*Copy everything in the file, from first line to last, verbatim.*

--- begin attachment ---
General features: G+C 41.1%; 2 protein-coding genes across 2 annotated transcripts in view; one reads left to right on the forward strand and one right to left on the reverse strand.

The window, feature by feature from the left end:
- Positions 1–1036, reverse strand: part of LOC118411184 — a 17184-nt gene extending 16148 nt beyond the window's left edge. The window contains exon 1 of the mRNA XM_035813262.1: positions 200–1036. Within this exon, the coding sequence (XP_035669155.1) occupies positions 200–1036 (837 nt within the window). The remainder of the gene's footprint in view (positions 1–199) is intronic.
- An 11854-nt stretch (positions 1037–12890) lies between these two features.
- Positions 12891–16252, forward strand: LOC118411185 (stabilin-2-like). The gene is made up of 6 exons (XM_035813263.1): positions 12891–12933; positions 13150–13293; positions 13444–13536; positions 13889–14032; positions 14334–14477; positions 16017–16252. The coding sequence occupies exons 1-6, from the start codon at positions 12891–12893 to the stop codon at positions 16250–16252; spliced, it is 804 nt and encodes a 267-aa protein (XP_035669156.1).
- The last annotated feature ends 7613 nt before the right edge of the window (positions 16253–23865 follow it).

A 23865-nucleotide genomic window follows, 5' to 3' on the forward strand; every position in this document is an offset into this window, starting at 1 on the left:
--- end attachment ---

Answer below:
General features: G+C 41.1%; 2 protein-coding genes across 2 annotated transcripts in view; one reads left to right on the forward strand and one right to left on the reverse strand.

The window, feature by feature from the left end:
- Positions 1–1036, reverse strand: part of LOC118411184 — a 17184-nt gene extending 16148 nt beyond the window's left edge. The window contains exon 1 of the mRNA XM_035813262.1: positions 200–1036. Within this exon, the coding sequence (XP_035669155.1) occupies positions 200–1036 (837 nt within the window). The remainder of the gene's footprint in view (positions 1–199) is intronic.
- An 11854-nt stretch (positions 1037–12890) lies between these two features.
- Positions 12891–16252, forward strand: LOC118411185 (stabilin-2-like). The gene is made up of 6 exons (XM_035813263.1): positions 12891–12933; positions 13150–13293; positions 13444–13536; positions 13889–14032; positions 14334–14477; positions 16017–16252. The coding sequence occupies exons 1-6, from the start codon at positions 12891–12893 to the stop codon at positions 16250–16252; spliced, it is 804 nt and encodes a 267-aa protein (XP_035669156.1).
- The last annotated feature ends 7613 nt before the right edge of the window (positions 16253–23865 follow it).

A 23865-nucleotide genomic window follows, 5' to 3' on the forward strand; every position in this document is an offset into this window, starting at 1 on the left: